Talk to your kids about how they can prevent fires. Children under age five are especially curious about fire and need to start learning about the tremendous danger. Take the mystery out of fire and make sure that your kids know the following safety tips: • Never play with matches, lighters or candles. • Never play with electrical cords and never put anything in a socket. • Blankets or clothes should never be thrown on top of lamps. • Don’t turn up a heater without a grown-up’s permission. • If your clothes catch on fire, stop, drop and roll. Safety Tip: Check under beds and in closets for burned matches or candles. Kids often choose “secret” places to play with matches and light fires. Even “good” kids are curious- teach your kids to always tell you when they find matches and lighters.


Think about how your child sees potential fire hazards in your home by getting down on your hands and knees with them and taking a look around. See any dangling cords that could cause a problem if pulled? Enticing heaters or other appliances? Make adjustments to your home according to what you find. Safety Tip: Make your floortour a game with your kids. Have them point out things they see by playing eye-spy. You’ll be surprised by what catches their attention.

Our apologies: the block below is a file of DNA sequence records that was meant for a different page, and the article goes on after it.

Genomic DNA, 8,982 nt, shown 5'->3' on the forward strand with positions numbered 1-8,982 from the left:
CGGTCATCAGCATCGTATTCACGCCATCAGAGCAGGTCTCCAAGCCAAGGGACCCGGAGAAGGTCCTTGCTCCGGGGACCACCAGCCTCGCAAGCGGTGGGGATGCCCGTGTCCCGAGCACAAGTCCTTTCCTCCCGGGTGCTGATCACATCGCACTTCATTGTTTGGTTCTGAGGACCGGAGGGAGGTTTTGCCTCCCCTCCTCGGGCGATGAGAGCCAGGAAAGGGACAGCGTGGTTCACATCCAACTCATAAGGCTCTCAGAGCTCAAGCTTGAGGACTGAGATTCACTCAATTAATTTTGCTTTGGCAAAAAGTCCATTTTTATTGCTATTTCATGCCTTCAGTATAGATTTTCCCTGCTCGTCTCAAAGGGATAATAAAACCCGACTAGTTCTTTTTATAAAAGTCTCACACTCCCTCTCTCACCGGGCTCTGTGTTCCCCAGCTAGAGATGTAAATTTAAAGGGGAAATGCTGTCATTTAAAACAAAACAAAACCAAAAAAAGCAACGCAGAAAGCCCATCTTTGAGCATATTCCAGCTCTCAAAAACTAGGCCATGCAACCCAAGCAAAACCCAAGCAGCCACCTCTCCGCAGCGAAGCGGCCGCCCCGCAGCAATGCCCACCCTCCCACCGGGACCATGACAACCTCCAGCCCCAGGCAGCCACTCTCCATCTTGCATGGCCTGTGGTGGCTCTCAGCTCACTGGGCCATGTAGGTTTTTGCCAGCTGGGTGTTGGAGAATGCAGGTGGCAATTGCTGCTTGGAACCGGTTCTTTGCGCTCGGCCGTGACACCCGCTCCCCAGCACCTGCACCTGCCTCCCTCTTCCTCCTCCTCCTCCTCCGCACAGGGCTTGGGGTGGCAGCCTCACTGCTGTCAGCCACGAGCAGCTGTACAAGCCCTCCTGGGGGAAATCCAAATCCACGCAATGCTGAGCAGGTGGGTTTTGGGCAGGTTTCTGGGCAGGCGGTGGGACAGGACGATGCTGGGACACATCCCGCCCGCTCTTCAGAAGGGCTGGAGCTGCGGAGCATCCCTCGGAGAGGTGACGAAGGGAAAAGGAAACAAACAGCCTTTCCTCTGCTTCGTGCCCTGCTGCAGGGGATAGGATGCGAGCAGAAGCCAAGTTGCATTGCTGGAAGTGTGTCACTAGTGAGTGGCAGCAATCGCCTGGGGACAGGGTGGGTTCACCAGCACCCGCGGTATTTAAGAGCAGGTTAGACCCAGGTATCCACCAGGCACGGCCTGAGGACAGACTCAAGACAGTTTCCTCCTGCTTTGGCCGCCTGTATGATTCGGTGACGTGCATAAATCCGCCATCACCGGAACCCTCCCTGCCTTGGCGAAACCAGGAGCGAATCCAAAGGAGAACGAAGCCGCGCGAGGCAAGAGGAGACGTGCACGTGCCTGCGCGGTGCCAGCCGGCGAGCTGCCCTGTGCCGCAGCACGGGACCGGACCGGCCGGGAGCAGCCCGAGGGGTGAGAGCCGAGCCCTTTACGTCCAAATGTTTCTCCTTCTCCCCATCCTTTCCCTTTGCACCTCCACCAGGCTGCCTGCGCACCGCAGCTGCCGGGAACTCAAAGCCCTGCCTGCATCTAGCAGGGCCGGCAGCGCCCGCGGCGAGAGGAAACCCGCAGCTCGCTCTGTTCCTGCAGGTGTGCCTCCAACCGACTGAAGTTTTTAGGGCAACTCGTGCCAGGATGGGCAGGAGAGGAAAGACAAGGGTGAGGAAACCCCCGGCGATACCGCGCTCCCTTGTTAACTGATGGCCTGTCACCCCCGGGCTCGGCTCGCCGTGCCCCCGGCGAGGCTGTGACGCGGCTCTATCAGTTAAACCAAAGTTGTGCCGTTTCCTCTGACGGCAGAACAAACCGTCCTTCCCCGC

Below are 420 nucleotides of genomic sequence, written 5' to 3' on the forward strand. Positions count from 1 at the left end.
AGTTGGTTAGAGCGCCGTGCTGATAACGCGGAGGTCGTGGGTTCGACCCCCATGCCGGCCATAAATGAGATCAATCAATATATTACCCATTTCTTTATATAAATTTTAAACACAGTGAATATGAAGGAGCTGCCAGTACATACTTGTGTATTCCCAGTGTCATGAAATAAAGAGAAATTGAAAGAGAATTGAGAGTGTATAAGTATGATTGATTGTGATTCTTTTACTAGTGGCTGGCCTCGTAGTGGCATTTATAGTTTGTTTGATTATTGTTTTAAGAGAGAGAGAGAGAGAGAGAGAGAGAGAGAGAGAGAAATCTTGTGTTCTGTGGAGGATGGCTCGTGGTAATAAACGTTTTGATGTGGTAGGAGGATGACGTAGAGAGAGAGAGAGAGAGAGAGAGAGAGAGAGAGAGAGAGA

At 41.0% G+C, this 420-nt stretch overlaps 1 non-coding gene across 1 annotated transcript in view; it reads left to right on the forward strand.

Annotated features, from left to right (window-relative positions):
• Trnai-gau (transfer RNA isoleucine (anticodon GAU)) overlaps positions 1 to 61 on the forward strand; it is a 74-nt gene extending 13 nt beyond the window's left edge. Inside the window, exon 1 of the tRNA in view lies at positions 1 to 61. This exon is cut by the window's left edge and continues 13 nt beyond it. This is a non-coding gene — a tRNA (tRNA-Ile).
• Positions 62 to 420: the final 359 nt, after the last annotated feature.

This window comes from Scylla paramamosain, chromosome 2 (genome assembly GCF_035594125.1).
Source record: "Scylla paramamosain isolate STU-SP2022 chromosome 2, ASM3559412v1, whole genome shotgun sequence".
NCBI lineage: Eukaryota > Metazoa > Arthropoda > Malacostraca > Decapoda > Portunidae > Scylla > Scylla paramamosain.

Do a walk-through of your home. If you see sockets with too many cords plugged in or even too many extension cords around the house, it may be time to have extra outlets installed by a professional. Always pay attention to the acceptable wattage for cords and lamps. Also look for extension cords that are “tacked up” or run under a rug as these could be a real fire hazard for kids and adults. Safety Tip: The family room and the nursery are particularly sus

Below are some recommendations for actions to take Before a Fire to assure that you have the knowledge and tools to prevent or reduce the extent of damage to your home and family

  • Adequate homeowner’s or renter’s insurance
  • Key records and important papers stored in a safety deposit box, off site
  • Copies of irreplaceable family photos in more than one place
  • Home sprinkler system and smoke detectors